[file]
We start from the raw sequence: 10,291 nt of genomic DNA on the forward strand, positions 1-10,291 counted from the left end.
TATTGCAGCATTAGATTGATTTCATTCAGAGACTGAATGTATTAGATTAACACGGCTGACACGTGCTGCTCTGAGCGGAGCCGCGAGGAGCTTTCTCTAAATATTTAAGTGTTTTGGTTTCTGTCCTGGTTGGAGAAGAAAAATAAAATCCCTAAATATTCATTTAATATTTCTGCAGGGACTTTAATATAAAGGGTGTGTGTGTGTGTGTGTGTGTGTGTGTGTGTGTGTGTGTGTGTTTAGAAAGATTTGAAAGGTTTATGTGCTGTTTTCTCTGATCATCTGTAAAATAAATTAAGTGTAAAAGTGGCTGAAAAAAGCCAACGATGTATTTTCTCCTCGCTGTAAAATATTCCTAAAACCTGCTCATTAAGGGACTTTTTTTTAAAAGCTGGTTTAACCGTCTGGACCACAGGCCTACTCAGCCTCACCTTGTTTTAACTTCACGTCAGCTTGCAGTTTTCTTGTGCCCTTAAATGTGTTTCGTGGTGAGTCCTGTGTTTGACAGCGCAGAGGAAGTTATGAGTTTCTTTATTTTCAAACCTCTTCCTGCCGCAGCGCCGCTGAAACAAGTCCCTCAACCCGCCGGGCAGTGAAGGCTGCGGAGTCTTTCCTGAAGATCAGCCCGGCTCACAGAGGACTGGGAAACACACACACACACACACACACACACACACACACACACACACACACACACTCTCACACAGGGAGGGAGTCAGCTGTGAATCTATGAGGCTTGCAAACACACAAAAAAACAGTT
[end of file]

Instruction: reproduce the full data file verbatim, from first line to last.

We start from the raw sequence: 10,291 nt of genomic DNA on the forward strand, positions 1-10,291 counted from the left end.
TATTGCAGCATTAGATTGATTTCATTCAGAGACTGAATGTATTAGATTAACACGGCTGACACGTGCTGCTCTGAGCGGAGCCGCGAGGAGCTTTCTCTAAATATTTAAGTGTTTTGGTTTCTGTCCTGGTTGGAGAAGAAAAATAAAATCCCTAAATATTCATTTAATATTTCTGCAGGGACTTTAATATAAAGGGTGTGTGTGTGTGTGTGTGTGTGTGTGTGTGTGTGTGTGTGTGTTTAGAAAGATTTGAAAGGTTTATGTGCTGTTTTCTCTGATCATCTGTAAAATAAATTAAGTGTAAAAGTGGCTGAAAAAAGCCAACGATGTATTTTCTCCTCGCTGTAAAATATTCCTAAAACCTGCTCATTAAGGGACTTTTTTTTAAAAGCTGGTTTAACCGTCTGGACCACAGGCCTACTCAGCCTCACCTTGTTTTAACTTCACGTCAGCTTGCAGTTTTCTTGTGCCCTTAAATGTGTTTCGTGGTGAGTCCTGTGTTTGACAGCGCAGAGGAAGTTATGAGTTTCTTTATTTTCAAACCTCTTCCTGCCGCAGCGCCGCTGAAACAAGTCCCTCAACCCGCCGGGCAGTGAAGGCTGCGGAGTCTTTCCTGAAGATCAGCCCGGCTCACAGAGGACTGGGAAACACACACACACACACACACACACACACACACACACACACACACACACACTCTCACACAGGGAGGGAGTCAGCTGTGAATCTATGAGGCTTGCAAACACACAAAAAAACAGTT